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July 10, 2014

Salem mayor, Kim Driscoll, cuts ties with Gordon College over gay rights

Driscoll 'truly disappointed' in college's policies regarding sexual orientation

SALEM — Citing Gordon College’s “blatantly” discriminatory policy toward gays and lesbians, Mayor Kim Driscoll yesterday terminated the school’s contract to manage the city-owned Old Town Hall.

In a letter to Gordon President Michael Lindsay, Driscoll said the college’s policies forbidding homosexual practice “fly in the face” of the city’s nondiscrimination ordinance, which prohibits the city from contracting with organizations that have discriminatory practices.

“While I respect your right to embed religious values on a private college campus, religious freedom does not afford you the right to impose those beliefs upon others and cannot be extended into a publicly owned facility or any management contract for a public owned facility, like Old Town Hall,” Driscoll wrote.

Driscoll said she made the decision after Lindsay signed on to a July 1 letter urging President Obama to include a religious exemption in an executive order that would ban organizations from receiving federal contracts if they discriminate against gays and lesbians in their hiring practices.

Driscoll said she was “truly disappointed” in Lindsay’s position and the college’s policies regarding sexual orientation.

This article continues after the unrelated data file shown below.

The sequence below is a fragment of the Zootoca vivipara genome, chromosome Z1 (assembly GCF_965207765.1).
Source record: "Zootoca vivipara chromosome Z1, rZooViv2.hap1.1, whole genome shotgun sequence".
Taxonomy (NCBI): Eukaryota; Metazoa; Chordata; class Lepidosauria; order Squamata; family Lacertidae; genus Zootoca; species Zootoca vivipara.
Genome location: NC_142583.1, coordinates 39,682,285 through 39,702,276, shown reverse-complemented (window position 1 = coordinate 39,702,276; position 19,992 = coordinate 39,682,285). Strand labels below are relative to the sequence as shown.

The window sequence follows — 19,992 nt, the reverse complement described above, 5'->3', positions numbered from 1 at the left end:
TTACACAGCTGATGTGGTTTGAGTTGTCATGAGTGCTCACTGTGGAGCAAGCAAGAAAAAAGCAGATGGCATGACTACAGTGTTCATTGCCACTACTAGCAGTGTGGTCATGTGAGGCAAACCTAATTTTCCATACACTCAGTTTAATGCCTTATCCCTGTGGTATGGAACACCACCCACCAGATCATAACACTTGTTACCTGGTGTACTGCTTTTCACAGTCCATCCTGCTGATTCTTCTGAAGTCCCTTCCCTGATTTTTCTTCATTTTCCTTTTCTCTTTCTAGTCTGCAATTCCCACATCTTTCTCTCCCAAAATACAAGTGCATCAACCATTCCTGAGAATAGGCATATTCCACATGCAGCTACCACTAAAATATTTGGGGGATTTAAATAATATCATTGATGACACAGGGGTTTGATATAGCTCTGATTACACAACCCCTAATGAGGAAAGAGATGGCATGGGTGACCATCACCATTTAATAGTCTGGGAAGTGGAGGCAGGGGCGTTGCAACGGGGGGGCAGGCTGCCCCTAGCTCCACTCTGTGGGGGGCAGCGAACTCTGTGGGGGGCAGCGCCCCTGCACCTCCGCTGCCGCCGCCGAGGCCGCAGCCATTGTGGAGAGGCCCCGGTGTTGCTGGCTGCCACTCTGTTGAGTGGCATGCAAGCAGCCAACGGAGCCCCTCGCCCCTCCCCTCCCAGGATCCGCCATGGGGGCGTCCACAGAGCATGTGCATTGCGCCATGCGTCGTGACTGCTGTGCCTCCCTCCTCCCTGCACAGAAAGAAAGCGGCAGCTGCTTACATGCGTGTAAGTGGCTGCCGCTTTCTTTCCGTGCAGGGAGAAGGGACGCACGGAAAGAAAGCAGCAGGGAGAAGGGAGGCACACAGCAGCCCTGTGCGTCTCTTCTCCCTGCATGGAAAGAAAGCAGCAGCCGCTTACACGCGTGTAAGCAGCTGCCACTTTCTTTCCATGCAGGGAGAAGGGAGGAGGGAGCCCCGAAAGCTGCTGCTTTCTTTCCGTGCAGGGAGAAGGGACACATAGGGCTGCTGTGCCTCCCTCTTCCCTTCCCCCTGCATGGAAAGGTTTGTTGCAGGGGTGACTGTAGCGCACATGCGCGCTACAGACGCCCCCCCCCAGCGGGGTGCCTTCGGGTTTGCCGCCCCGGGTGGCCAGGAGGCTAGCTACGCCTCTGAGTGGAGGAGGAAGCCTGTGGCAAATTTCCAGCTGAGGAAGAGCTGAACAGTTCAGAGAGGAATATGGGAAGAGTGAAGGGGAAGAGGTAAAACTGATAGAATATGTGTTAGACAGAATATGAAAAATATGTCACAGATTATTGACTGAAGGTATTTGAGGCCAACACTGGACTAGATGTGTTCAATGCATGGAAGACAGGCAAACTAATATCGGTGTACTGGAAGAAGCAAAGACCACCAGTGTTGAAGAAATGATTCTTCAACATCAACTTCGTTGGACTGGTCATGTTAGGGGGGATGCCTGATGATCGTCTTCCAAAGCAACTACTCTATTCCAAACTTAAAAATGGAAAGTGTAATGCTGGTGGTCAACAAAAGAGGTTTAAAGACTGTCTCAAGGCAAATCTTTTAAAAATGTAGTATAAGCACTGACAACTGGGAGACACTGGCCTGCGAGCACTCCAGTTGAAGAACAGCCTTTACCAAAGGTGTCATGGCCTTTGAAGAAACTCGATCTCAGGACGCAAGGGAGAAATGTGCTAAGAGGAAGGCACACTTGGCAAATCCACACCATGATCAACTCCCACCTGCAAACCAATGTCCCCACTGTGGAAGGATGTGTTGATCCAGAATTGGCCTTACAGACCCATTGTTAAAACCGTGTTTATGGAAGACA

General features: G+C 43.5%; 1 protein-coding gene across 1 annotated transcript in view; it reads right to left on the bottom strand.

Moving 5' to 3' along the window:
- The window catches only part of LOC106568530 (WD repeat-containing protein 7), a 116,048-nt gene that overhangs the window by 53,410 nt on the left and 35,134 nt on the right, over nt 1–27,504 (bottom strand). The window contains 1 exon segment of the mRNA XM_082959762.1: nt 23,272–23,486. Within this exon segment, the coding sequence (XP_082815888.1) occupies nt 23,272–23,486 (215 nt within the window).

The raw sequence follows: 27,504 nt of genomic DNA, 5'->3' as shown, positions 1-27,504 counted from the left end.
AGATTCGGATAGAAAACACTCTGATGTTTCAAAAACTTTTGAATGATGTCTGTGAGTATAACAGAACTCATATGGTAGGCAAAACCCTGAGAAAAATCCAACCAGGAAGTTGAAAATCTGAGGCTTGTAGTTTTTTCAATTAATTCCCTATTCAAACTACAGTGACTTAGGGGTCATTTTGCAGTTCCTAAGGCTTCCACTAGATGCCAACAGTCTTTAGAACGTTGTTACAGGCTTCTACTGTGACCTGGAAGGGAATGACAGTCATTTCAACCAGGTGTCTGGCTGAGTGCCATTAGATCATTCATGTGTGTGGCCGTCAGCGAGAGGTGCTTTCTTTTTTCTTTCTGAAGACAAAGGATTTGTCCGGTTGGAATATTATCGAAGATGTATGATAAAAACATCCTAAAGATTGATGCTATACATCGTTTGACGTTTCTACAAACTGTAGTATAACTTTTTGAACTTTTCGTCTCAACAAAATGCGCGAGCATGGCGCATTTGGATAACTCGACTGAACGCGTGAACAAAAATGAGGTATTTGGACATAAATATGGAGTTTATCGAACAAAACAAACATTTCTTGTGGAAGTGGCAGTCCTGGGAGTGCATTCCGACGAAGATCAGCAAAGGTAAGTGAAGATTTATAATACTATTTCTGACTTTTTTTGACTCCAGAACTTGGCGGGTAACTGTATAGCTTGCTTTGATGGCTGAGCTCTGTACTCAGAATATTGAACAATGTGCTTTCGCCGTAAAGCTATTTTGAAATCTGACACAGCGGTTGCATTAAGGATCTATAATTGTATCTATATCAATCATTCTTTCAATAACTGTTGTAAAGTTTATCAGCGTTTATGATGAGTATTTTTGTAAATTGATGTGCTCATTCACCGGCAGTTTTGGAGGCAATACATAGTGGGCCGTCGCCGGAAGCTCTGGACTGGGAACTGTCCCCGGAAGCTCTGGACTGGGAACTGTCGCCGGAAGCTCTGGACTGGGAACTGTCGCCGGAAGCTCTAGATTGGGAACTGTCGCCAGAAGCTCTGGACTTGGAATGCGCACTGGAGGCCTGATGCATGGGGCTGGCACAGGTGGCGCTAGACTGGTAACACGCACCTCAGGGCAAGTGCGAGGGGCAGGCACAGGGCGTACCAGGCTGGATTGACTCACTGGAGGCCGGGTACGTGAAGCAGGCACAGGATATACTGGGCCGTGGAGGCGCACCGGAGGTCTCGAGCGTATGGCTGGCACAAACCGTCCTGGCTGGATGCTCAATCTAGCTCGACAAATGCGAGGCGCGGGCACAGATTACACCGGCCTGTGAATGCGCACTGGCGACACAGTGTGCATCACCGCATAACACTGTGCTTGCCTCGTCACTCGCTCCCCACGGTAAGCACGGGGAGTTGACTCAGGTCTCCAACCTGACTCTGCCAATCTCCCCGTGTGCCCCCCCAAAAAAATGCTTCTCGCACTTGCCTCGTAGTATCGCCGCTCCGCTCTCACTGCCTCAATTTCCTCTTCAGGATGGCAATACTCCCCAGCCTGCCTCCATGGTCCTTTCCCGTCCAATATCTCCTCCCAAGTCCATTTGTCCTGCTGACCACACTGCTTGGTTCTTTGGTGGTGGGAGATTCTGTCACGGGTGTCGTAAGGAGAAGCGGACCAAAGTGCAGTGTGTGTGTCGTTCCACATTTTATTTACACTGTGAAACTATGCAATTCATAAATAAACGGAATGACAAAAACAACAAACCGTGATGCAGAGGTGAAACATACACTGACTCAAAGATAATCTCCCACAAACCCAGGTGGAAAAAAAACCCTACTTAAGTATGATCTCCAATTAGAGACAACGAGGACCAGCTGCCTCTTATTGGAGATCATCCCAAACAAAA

“I hope you realize how hurtful and offensive these ‘behavioral standards’ are to members of the greater Salem LGBT community, some of whom are Gordon alumni, staff and/or students,” she wrote.

The city has partnered with Gordon College since 2008 in running Old Town Hall, where the production of “Cry Innocent” and The Salem Museum are based. The city had planned to take over management of Old Town Hall at the end of August, but Driscoll said she is now terminating the contract with Gordon College effective Tuesday.

Driscoll said she expects “Cry Innocent,” which has been performed in Salem since 1992, to continue without interruption. She said both History Alive!, which stages “Cry Innocent,” and the Gordon Institute for Public History, which runs The Salem Museum, can continue to operate if they sign a nondiscrimination agreement with the city.

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